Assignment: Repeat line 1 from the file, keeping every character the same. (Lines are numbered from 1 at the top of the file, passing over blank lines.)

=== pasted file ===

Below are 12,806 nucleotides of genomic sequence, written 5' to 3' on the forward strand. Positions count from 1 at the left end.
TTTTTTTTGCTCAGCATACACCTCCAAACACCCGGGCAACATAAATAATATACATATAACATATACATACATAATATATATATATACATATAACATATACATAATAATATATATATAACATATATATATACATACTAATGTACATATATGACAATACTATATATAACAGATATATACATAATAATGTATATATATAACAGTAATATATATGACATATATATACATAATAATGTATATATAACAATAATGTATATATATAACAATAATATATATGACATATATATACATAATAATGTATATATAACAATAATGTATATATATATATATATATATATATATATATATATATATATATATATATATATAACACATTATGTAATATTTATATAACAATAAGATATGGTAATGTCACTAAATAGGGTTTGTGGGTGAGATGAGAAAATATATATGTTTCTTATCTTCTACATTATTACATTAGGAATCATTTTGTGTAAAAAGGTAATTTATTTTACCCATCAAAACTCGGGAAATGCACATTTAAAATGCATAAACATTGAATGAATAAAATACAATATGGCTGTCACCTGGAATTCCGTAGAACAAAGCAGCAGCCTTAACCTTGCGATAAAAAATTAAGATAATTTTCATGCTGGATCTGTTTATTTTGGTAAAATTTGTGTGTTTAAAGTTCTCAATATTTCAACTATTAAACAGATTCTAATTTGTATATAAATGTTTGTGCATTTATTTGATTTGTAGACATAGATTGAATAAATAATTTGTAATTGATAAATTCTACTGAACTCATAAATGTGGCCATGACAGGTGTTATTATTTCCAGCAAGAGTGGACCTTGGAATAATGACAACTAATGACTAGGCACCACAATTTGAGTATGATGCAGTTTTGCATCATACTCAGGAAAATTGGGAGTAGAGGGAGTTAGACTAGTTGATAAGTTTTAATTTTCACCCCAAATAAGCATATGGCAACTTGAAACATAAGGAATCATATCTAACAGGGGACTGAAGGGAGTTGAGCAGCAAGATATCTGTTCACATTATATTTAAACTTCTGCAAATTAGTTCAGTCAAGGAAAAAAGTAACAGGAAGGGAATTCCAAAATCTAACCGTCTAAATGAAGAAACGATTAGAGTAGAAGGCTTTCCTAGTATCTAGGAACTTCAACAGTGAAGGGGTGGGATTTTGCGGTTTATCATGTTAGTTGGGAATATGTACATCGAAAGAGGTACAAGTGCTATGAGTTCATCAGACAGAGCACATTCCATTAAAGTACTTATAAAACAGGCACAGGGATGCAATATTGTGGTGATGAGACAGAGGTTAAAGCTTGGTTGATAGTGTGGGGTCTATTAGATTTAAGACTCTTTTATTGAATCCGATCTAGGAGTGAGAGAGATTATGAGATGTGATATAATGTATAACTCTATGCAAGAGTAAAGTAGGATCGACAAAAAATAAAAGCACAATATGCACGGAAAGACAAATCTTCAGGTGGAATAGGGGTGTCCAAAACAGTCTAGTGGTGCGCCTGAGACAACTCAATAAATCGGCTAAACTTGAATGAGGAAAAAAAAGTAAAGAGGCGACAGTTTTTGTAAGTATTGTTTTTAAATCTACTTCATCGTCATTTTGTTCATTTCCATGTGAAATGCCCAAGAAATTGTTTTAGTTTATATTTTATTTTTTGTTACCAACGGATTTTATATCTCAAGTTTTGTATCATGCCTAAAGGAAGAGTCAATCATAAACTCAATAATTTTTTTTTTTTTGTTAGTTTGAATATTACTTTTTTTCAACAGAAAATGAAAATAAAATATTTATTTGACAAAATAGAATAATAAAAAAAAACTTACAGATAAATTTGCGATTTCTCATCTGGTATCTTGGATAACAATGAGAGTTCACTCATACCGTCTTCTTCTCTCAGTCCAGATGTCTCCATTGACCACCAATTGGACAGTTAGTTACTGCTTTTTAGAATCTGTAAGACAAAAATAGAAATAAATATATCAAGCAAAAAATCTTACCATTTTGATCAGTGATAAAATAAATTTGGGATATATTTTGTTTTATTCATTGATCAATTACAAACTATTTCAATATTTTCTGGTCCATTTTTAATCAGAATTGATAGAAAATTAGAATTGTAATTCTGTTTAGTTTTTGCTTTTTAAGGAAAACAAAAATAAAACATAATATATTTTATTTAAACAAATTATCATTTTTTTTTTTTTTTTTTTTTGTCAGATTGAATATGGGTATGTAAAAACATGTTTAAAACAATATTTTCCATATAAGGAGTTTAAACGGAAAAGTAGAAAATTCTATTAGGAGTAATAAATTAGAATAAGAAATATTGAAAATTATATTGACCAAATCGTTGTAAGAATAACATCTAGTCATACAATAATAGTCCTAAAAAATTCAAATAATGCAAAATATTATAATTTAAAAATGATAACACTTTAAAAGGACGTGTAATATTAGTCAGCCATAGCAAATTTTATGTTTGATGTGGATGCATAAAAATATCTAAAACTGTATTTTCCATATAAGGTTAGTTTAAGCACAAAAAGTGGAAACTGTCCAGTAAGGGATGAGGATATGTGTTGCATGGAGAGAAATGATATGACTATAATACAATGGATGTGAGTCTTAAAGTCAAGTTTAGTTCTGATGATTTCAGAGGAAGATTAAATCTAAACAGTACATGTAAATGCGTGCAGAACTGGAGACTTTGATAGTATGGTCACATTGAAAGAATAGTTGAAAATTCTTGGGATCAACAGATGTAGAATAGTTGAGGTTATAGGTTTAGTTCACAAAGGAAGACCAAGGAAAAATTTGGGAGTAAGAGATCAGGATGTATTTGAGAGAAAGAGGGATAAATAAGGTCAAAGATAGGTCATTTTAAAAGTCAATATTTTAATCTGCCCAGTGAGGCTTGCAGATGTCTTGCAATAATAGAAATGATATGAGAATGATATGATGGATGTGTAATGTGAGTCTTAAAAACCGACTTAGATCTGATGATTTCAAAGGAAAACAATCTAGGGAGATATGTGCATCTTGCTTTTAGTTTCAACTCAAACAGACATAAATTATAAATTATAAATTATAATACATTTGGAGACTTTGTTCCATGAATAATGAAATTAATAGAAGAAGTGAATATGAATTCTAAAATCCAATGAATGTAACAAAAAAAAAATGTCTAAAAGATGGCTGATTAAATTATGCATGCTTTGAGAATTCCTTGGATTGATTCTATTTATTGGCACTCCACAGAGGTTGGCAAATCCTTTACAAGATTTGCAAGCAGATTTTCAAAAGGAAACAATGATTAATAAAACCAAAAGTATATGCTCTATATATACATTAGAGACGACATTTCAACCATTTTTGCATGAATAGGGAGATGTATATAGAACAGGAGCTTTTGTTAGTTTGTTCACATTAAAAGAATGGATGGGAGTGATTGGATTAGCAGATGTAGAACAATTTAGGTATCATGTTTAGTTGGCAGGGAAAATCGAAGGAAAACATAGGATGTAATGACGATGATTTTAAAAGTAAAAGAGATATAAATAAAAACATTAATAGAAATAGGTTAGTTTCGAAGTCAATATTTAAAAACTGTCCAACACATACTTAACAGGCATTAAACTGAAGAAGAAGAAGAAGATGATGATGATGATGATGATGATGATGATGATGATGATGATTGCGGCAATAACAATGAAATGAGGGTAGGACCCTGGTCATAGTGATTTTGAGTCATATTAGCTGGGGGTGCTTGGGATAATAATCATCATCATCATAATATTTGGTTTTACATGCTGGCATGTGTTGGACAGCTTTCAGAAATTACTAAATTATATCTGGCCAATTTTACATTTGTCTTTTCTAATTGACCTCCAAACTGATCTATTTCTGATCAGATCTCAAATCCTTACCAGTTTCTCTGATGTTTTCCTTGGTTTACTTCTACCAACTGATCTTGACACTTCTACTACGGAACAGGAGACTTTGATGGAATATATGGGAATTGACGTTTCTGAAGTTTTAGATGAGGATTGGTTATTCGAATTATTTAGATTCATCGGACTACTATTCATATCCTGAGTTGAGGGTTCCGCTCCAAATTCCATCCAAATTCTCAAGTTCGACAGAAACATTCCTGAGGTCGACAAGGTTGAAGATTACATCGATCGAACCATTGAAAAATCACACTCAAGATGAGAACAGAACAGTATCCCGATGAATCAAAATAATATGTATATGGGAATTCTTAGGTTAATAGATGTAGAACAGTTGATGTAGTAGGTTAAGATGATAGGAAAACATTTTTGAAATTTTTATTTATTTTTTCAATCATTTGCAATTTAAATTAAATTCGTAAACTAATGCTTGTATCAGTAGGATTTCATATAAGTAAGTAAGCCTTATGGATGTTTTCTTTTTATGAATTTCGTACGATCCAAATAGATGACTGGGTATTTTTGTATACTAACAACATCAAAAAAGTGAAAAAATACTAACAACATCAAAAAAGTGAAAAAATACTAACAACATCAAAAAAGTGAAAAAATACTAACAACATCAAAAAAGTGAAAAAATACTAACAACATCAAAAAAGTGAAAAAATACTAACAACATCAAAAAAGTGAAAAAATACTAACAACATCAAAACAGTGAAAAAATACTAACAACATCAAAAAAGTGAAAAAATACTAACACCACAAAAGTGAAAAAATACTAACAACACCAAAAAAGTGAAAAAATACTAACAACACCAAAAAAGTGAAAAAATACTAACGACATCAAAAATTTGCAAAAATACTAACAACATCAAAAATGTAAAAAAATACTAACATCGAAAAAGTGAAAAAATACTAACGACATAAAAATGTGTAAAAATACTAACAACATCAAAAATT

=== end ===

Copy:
Below are 12,806 nucleotides of genomic sequence, written 5' to 3' on the forward strand. Positions count from 1 at the left end.